Guest Author - Dianne Walker
If you look at the job description for many positions, you will find “the ability to multitask” as one of the desired skill sets. Employers believe that multitasking improves productivity in the workplace. Is the ability to multitask really a productive skill? Do you really get more done by doing more than one thing at a time or is the true skill the ability to switch between tasks more appropriate?
Take a look at your work day. How many interruptions do you face at any given time? Do subordinates, coworkers and management stand in line at your desk waiting to speak to you? E-mails, phone calls and co-workers all conspire to take a moment or multiple moments of your day. With only two hands, the best way to be productive is to work on one task at a time. Here are some tips on what to do to improve your productivity in a multitasking world.
Set clear expectations of your availability. In some companies, management is expected to fully utilize the open door policy which makes them accessible to staff. In the real world, however, this accessibility often results in poor management performance. The manager, while practicing the open door policy, is unable to get any of their own work completed. By setting clear expectations of your availability, you can cut down on the impromptu interruptions.
Consider setting aside one on one meeting times with your staff. Make it clear to the rest of the staff that once the door is closed, they are not to interrupt you unless it is a true emergency. Make sure you define what constitutes an emergency. By having one on one uninterrupted meetings with your staff, you will reduce their need to try to “catch a moment of your time”. They will understand that at least once a week or bi-weekly, they will have your uninterrupted attention.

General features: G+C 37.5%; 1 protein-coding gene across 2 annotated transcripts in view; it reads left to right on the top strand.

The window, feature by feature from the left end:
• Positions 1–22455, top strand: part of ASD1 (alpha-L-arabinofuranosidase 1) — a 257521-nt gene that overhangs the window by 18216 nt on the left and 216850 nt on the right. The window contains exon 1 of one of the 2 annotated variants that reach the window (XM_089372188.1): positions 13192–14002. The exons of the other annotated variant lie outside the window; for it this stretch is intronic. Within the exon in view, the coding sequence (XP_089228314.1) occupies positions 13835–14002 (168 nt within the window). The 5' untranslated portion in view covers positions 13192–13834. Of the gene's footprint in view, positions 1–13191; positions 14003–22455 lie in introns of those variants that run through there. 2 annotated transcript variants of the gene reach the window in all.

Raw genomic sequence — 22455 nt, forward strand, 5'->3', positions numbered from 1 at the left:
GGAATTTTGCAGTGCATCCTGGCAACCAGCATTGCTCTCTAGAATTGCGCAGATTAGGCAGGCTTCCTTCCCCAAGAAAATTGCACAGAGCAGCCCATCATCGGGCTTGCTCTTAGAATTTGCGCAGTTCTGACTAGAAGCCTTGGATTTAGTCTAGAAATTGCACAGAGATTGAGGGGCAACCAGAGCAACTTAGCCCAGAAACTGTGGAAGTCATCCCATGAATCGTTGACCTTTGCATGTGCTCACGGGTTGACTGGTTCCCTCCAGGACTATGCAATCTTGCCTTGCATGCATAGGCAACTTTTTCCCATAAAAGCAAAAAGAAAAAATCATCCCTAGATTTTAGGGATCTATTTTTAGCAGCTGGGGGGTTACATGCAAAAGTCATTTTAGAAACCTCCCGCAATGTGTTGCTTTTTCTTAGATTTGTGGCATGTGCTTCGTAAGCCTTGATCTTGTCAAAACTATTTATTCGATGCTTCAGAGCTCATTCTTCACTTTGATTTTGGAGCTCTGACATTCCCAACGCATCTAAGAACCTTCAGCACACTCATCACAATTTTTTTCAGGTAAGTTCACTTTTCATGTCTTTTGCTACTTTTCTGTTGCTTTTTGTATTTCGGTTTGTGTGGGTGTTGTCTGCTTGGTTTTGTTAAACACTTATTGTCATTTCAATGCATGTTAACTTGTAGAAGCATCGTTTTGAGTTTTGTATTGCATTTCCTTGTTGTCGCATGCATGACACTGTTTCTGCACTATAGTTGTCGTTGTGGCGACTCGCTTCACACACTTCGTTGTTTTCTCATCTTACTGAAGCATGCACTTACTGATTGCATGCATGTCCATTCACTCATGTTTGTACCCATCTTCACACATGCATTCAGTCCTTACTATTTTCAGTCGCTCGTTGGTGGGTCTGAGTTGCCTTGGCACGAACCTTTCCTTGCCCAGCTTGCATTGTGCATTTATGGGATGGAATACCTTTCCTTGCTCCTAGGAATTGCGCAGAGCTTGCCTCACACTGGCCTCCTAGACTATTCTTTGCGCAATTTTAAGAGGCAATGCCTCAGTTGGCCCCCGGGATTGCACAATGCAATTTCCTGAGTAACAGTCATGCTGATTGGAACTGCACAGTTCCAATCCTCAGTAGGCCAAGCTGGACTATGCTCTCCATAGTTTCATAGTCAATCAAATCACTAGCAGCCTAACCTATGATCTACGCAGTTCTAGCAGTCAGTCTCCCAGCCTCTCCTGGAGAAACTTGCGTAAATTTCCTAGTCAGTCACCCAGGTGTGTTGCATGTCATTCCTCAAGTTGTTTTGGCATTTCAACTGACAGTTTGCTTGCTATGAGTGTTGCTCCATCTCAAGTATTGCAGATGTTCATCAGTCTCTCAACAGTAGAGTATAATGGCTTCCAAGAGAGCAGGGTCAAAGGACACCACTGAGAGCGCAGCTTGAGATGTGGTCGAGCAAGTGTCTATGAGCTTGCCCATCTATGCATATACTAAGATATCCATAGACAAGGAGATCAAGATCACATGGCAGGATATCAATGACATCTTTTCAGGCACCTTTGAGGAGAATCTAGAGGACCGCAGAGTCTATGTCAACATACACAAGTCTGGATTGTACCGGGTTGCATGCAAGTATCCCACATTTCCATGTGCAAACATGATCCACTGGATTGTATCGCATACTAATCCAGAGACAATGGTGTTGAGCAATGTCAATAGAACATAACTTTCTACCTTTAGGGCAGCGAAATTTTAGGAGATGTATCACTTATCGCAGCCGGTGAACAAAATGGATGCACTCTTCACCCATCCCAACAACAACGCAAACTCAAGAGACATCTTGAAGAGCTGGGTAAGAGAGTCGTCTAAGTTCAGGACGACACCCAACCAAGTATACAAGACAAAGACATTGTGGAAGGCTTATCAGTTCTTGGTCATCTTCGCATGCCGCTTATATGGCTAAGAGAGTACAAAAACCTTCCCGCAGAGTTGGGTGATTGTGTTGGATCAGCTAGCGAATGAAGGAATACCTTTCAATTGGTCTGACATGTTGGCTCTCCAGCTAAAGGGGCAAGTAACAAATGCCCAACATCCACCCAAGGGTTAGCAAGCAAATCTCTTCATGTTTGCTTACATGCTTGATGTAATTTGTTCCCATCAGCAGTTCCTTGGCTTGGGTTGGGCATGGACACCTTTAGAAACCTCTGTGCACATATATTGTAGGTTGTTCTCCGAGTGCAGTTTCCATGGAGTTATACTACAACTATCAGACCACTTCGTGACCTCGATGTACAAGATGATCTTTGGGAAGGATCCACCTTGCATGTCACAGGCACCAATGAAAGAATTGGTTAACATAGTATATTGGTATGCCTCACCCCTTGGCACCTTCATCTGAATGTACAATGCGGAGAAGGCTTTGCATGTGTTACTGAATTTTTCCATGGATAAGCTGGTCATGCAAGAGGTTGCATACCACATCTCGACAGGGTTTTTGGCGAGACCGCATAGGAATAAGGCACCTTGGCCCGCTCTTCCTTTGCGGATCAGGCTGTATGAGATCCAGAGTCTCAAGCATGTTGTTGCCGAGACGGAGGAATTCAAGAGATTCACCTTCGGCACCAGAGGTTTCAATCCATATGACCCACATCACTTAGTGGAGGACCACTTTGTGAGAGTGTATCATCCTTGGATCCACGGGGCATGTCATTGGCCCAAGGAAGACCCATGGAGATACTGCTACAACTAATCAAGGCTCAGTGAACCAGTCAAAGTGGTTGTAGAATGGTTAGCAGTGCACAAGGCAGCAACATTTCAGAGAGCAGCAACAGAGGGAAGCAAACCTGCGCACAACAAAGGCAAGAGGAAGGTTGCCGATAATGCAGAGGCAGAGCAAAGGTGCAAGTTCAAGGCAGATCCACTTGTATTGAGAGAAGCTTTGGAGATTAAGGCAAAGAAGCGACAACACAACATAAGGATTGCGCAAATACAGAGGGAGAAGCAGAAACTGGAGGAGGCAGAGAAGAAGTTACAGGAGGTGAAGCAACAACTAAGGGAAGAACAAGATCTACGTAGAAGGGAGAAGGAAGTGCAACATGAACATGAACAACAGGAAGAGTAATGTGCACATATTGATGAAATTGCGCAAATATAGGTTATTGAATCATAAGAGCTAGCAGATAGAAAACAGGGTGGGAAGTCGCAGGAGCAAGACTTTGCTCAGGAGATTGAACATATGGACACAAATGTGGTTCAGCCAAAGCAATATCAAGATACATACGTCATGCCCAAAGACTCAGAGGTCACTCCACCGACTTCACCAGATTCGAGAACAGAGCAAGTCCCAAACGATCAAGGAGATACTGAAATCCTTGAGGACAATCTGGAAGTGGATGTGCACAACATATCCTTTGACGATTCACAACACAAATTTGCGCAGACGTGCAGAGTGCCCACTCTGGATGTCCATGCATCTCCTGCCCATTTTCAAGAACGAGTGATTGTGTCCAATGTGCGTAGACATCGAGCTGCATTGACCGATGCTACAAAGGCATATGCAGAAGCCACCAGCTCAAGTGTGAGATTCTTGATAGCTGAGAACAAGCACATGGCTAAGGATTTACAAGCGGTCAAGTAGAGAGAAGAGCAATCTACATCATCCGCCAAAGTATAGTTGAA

Keep an eye on your calendar. Never schedule a meeting without your calendar in hand. This will prevent you from overbooking or over crowding your schedule. If you do not have your calendar in hand, make a note and let the other person know that you will get back to them. Give yourself at least thirty minutes to an hour in between meetings. This will allow debriefing time so that you can fully focus on the next meeting. If you have a group of days that contain multiple meetings, schedule "meeting free" days in between so that you can catch up on the other work in your office.
Multitasking is an impossible myth. With only two hands and one brain, it’s impossible to give your full attention to two different tasks at once. It’s time to stop thinking of multitasking as a skill. Think of multitasking as actually being able to switch between different tasks completely and provide each task with your full attention until you come to a natural breaking point or the time you have designated to work on the project has lapsed. Once you come to think of the process as task switching instead of multitasking, you fill find that you are more productive in your work day.